Sanctuary Steward: Gary Schroeder
Wild Wind Ranch is a 50-acre horse ranch located in Douglas County, CO, at the northern-most edge of the Black Forest bioregion at an elevation of approximately 6,400 feet. We purchased the land about 10 years ago, before Douglas County became the fastest growing county in the US. We built our home on the land six years ago and began raising sport horses. Despite the area’s rapidly growing population, our ranch is frequently visited by mule deer, coyote, fox, raccoon, skunk, porcupine and an occasional elk or pronghorn. Overhead, hawks and turkey vultures can be spotted circling for hours above the caprock cliffs that extend north to the edge of our property.
My interest in the area’s natural heritage was heightened several years ago when I trained as a volunteer naturalist at nearby Castlewood Canyon State Park. I developed a particular interest in the medicinal plants of the area after I became a student in Tammi Hartung’s Herbal Traditions Apprenticeship Program. As a part of my studies, I began to familiarize myself with the medicinal plants found in the local bioregion, and this year I began offering medicinal plant hikes in Castlewood Canyon as a part of the Park’s public education program.
Last spring, my wife Lynne and I selected two separate pieces of land totaling 15 acres to be designated as Sanctuary land. The Sanctuary represents a diverse mix of grassland, shrubland and riparian ecosystems. The medicinal plants identified so far include: Bee Balm, Cottonwood, Dogbane, Gambel Oak, Goldenrod, Grindelia, Horsetail, Juniper, Mountain Mahogany, Mullein, Penstemon, Pussy Toes, Prickly Pear, Prickly Lettuce, Red Clover, Sage, Wild Geranium, Wild Plum, Wild Rose, Willow, Yarrow and Yucca. Future plans include the introduction of Blue Cohosh, Echinacea, Gentian, Hawthorn, Oregon Grape and Wild Yam. My ten-year-old daughter Mikayla, who often assists me with harvesting and tincturing the medicinal plants from our garden is very excited about helping develop a medicine trail through the Sanctuary.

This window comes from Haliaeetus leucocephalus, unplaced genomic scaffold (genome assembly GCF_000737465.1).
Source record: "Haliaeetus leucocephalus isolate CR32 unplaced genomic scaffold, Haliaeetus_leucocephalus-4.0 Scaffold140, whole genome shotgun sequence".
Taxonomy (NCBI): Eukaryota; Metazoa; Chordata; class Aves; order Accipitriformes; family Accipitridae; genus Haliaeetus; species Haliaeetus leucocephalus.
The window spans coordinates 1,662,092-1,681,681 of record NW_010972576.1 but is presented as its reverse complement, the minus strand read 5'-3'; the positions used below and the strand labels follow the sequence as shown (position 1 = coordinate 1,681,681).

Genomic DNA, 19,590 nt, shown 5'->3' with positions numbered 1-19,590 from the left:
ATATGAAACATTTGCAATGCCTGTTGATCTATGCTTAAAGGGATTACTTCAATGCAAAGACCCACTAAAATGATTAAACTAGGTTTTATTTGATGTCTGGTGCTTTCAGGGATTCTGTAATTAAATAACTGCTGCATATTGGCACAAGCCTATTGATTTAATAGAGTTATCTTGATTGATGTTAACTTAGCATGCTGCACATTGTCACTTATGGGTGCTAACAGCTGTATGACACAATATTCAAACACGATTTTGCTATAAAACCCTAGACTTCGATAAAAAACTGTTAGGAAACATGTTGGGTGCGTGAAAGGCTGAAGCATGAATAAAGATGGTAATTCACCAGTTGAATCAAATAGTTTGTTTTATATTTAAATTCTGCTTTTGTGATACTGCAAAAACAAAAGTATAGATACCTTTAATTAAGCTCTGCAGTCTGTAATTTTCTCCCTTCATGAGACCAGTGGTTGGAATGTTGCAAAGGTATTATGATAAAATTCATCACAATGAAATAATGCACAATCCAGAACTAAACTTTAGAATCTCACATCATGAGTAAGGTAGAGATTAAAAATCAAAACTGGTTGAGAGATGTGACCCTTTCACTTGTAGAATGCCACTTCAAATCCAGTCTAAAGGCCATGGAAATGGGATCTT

We plan to erect a yurt in the Sanctuary to be used for educational activities. With the rapid population growth that continues in Douglas County and the accompanying loss of plant and animal habitat, we feel particularly privileged to be able to preserve this modest piece of land with its wealth of medicinal plants, and are excited about becoming part of the ever-growing and increasingly important UpS Botanical Sanctuary Network.